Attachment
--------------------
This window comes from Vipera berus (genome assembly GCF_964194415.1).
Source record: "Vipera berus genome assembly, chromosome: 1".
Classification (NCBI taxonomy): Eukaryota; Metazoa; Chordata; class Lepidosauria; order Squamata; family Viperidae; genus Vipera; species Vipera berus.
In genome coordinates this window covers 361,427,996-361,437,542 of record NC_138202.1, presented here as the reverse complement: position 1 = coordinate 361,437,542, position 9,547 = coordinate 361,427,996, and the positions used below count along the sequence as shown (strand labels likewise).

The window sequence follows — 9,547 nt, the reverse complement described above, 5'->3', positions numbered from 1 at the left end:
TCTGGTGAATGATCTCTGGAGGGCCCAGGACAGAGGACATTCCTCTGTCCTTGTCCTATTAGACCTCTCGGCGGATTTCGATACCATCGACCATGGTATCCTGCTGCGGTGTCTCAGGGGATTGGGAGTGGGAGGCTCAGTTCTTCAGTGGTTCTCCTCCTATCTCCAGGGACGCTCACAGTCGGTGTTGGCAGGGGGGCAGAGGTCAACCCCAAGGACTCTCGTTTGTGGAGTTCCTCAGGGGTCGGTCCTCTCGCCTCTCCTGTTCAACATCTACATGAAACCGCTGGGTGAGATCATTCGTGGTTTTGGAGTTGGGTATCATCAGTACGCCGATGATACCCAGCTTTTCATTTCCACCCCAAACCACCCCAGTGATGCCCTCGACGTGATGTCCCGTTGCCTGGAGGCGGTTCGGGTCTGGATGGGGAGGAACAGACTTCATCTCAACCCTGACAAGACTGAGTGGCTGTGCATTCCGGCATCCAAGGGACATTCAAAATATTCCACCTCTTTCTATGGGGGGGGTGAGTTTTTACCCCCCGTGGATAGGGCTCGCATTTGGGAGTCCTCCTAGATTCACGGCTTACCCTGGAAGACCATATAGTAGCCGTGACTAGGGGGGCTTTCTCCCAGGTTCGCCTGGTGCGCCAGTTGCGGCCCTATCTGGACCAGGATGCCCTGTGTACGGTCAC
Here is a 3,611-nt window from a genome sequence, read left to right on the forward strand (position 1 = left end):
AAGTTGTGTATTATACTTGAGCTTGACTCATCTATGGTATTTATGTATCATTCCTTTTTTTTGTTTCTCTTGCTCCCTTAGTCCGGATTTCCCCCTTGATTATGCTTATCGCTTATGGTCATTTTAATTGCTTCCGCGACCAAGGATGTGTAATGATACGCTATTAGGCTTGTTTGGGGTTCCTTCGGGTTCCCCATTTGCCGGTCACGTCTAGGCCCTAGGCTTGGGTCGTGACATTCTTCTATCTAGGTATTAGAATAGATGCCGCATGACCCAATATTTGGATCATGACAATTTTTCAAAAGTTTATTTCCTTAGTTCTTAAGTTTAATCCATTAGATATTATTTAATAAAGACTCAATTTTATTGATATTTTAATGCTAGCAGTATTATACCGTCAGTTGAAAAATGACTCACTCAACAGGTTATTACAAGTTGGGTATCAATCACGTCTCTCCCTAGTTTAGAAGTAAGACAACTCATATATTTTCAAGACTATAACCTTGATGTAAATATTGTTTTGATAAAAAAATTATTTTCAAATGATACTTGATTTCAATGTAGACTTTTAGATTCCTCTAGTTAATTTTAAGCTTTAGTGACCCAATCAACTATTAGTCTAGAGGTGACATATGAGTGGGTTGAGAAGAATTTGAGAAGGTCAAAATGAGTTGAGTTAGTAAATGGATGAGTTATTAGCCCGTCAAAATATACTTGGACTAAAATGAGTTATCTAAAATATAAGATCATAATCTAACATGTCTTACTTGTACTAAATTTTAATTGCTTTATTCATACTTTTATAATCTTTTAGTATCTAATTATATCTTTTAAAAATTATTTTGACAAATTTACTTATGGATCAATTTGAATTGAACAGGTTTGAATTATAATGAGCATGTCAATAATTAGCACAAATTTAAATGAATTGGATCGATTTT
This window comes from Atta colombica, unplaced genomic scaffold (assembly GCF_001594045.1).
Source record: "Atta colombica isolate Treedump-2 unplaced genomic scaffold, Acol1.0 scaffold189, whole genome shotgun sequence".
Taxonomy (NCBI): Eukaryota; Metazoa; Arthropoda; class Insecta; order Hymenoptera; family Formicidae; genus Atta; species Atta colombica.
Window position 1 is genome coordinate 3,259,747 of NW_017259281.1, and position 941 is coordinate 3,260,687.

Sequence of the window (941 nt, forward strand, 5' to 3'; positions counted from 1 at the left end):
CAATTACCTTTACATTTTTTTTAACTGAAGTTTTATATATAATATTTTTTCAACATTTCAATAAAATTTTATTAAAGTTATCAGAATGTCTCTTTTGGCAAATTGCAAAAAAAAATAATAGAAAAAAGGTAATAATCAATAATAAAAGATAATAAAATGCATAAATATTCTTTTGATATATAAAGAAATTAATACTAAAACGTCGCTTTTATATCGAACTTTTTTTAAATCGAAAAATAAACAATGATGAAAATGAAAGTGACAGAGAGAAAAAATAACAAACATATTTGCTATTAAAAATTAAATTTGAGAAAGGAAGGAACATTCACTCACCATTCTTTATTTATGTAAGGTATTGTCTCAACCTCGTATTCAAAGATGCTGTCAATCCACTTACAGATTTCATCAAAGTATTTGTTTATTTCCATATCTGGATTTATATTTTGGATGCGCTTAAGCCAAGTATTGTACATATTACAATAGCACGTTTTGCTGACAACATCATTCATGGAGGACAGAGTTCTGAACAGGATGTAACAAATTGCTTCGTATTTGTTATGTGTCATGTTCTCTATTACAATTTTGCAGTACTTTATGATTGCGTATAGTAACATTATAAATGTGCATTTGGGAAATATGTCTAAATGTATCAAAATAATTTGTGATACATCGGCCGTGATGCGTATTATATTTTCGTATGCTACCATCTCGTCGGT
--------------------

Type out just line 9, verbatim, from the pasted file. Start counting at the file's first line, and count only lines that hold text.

This window comes from Atta colombica, unplaced genomic scaffold (assembly GCF_001594045.1).